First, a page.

Of course I need to methodically train, but not as hard as I used to as my body is reaping the rewards of the hard work I’ve done over years of training.
Second, I train and race smarter. I know I can run half the miles I ran in college and still compete almost as well.
How? By training with the “quality over quantity” philosophy. Less miles, more intense. It yields practically the same result while allowing me to have a significantly better life/workout balance.
Competing as a post-collegiate athlete is fun. The pride and drive is still there without the pressure of performance really.
Competing now has become more fun than it ever has been. And, now that I’m 30, it’s nice to go out and run toe to toe with the young pups still competing in the NCAA.
Don’t ever lose your pride and drive – they will keep you moving forward and progressing.
MMG: Can you provide an overview of your training? What are you doing in addition to running?
KIRK: I workout seven days a week, maybe taking one day off a month or so. Here is a typical week of workouts for me:
- Monday, I lift heavy in the morning – chest, triceps and core – and then rest in the afternoon;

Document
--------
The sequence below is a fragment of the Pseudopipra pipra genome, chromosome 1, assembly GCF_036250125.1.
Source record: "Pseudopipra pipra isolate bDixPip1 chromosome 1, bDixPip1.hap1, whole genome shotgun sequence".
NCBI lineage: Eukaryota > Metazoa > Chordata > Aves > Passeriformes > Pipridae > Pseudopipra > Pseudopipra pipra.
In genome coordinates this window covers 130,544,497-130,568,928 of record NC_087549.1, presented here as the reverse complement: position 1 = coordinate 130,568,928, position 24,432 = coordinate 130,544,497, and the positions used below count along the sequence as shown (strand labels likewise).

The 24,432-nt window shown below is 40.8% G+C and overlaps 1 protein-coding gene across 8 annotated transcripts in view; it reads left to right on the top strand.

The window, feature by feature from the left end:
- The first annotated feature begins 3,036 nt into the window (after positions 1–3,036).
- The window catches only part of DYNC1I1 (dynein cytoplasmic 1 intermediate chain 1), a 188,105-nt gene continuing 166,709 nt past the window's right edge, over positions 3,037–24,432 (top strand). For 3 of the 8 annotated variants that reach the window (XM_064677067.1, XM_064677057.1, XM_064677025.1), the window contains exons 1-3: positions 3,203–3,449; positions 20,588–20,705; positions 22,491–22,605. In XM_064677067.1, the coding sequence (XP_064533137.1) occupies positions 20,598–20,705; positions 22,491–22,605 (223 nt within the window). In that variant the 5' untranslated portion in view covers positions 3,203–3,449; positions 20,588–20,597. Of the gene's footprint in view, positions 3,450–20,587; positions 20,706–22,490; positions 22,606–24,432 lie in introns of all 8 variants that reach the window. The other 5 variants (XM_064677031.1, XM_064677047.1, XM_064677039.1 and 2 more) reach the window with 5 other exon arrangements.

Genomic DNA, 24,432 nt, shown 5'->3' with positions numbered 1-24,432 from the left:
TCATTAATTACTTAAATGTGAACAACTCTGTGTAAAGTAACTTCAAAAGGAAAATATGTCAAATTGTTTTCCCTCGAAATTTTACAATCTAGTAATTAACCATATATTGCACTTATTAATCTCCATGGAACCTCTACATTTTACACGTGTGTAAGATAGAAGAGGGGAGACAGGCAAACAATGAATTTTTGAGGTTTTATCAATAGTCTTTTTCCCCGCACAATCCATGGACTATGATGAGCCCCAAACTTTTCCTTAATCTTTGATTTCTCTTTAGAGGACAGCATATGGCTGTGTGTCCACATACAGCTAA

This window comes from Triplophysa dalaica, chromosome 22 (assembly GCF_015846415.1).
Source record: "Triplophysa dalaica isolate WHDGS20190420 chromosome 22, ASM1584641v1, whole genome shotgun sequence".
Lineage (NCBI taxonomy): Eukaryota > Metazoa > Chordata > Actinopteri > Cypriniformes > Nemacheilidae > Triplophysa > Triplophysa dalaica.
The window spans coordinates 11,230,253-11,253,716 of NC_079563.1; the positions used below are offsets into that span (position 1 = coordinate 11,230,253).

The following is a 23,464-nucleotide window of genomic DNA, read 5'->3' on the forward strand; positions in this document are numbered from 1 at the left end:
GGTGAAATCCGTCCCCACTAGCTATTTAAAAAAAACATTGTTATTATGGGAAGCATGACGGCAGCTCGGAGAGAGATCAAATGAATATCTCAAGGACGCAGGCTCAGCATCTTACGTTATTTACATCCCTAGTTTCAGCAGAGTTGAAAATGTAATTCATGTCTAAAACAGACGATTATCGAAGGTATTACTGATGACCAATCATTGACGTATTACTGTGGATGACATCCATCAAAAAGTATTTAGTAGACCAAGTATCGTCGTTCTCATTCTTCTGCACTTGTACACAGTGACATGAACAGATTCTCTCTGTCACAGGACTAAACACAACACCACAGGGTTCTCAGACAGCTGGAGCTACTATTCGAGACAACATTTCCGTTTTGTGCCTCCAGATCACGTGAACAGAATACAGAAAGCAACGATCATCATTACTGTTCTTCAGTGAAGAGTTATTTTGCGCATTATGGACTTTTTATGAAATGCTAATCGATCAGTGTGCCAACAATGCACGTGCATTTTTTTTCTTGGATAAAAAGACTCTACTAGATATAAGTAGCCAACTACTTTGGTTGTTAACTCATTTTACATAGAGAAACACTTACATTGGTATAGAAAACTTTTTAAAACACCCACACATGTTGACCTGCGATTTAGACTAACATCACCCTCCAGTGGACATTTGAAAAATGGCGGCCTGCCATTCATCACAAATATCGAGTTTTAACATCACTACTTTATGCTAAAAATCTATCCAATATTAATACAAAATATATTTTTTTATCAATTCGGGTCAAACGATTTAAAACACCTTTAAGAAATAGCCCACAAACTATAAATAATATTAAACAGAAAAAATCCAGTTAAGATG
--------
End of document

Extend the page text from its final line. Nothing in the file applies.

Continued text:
- Tuesday, I run a steady 6-8 miles in the morning and then lift heavy – back and biceps – in the afternoon;
- Wednesday, I do an interval workout – 2-3 mile warm-up, 4 or so miles of intervals anywhere between 400m repeats to 2 mile repeats, and 2-3 mile cool-down – and then rest in the afternoon;
- Thursday, I lift heavy in the morning – shoulders and core – and in the afternoon do an easy shake-out run of 3-4 miles;
- Fiday, I run a steady 6-8 miles in the morning and rest in the afternoon;
- Saturday, I do a long run of 10-12 miles in the morning and rest in afternoon;
- And Sunday, I do an easy 4-8 miles in the morning.
All together in a week, I run 30-40 miles and lift heavy three to four times.
MMG: With your own training and training your clients, you seem to live inside the gym. But what do you do outside the gym in relation to your training? Do you follow a particular diet?
KIRK: When it comes to working out and diet I go by the “Rome wasn’t built in a day” philosophy, which means consistency TRUMPS short term ambition.
I’m always consistent with my workouts, but if I am tired I listen to my body. I rest. I don’t expect my body or fitness to progress overnight, I understand it takes time.
I do the things I know is best for it and sometimes its pushing and sometimes it’s rest.
Also, I’m not perfect with my diet. I eat well of course, but I don’t think a completely rigid diet would do anything for my sanity.
I drink alcohol, I eat fast food, I don’t always eat at proper time intervals, but it’s just that which allows me to not hate my life and continue with my fitness journey.
With my diet, however, I do stay away from wheat and dairy as much as possible as I can tell I feel more sluggish when eating it.
MMG: I am guessing that you are constantly on the move. How do you find balance between your work, personal life and your own training?